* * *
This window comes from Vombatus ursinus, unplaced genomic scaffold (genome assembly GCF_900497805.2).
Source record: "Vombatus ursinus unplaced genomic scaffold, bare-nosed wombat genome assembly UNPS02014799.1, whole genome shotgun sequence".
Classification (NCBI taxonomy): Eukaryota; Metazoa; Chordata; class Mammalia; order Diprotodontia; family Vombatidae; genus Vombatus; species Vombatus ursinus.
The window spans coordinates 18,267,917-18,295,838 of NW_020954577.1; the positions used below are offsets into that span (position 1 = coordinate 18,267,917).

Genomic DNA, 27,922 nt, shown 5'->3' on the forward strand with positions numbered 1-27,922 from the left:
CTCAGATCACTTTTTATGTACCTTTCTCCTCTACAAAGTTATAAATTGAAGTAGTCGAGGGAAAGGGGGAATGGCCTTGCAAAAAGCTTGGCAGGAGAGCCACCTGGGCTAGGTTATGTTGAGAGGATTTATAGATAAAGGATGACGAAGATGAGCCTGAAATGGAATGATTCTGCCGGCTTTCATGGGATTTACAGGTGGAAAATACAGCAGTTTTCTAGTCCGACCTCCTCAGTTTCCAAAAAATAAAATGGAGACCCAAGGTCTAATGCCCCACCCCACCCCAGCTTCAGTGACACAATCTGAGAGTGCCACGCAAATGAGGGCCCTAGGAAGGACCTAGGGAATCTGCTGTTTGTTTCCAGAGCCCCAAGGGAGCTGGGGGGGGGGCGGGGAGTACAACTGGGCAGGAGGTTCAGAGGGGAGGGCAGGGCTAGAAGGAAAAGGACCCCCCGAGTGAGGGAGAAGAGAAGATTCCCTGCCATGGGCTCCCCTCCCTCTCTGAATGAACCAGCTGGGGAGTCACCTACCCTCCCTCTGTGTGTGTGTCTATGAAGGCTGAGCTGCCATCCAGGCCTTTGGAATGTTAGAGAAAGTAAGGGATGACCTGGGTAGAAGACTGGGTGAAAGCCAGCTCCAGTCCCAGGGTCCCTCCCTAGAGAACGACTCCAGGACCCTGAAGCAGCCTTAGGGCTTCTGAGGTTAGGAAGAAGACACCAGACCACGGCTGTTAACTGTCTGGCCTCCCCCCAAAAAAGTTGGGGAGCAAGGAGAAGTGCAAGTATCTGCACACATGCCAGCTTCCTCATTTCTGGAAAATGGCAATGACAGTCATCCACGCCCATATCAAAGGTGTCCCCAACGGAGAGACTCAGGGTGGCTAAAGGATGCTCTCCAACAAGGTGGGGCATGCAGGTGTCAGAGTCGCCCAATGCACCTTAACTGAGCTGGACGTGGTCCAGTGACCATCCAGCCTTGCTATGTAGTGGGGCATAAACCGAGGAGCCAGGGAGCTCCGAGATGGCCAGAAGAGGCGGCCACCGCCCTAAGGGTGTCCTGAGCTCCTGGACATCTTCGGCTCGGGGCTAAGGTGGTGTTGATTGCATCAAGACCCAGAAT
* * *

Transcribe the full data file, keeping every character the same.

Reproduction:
This window comes from Vombatus ursinus, unplaced genomic scaffold (genome assembly GCF_900497805.2).
Source record: "Vombatus ursinus unplaced genomic scaffold, bare-nosed wombat genome assembly UNPS02014799.1, whole genome shotgun sequence".
Classification (NCBI taxonomy): Eukaryota; Metazoa; Chordata; class Mammalia; order Diprotodontia; family Vombatidae; genus Vombatus; species Vombatus ursinus.
The window spans coordinates 18,267,917-18,295,838 of NW_020954577.1; the positions used below are offsets into that span (position 1 = coordinate 18,267,917).

Genomic DNA, 27,922 nt, shown 5'->3' on the forward strand with positions numbered 1-27,922 from the left:
CTCAGATCACTTTTTATGTACCTTTCTCCTCTACAAAGTTATAAATTGAAGTAGTCGAGGGAAAGGGGGAATGGCCTTGCAAAAAGCTTGGCAGGAGAGCCACCTGGGCTAGGTTATGTTGAGAGGATTTATAGATAAAGGATGACGAAGATGAGCCTGAAATGGAATGATTCTGCCGGCTTTCATGGGATTTACAGGTGGAAAATACAGCAGTTTTCTAGTCCGACCTCCTCAGTTTCCAAAAAATAAAATGGAGACCCAAGGTCTAATGCCCCACCCCACCCCAGCTTCAGTGACACAATCTGAGAGTGCCACGCAAATGAGGGCCCTAGGAAGGACCTAGGGAATCTGCTGTTTGTTTCCAGAGCCCCAAGGGAGCTGGGGGGGGGGCGGGGAGTACAACTGGGCAGGAGGTTCAGAGGGGAGGGCAGGGCTAGAAGGAAAAGGACCCCCCGAGTGAGGGAGAAGAGAAGATTCCCTGCCATGGGCTCCCCTCCCTCTCTGAATGAACCAGCTGGGGAGTCACCTACCCTCCCTCTGTGTGTGTGTCTATGAAGGCTGAGCTGCCATCCAGGCCTTTGGAATGTTAGAGAAAGTAAGGGATGACCTGGGTAGAAGACTGGGTGAAAGCCAGCTCCAGTCCCAGGGTCCCTCCCTAGAGAACGACTCCAGGACCCTGAAGCAGCCTTAGGGCTTCTGAGGTTAGGAAGAAGACACCAGACCACGGCTGTTAACTGTCTGGCCTCCCCCCAAAAAAGTTGGGGAGCAAGGAGAAGTGCAAGTATCTGCACACATGCCAGCTTCCTCATTTCTGGAAAATGGCAATGACAGTCATCCACGCCCATATCAAAGGTGTCCCCAACGGAGAGACTCAGGGTGGCTAAAGGATGCTCTCCAACAAGGTGGGGCATGCAGGTGTCAGAGTCGCCCAATGCACCTTAACTGAGCTGGACGTGGTCCAGTGACCATCCAGCCTTGCTATGTAGTGGGGCATAAACCGAGGAGCCAGGGAGCTCCGAGATGGCCAGAAGAGGCGGCCACCGCCCTAAGGGTGTCCTGAGCTCCTGGACATCTTCGGCTCGGGGCTAAGGTGGTGTTGATTGCATCAAGACCCAGAAT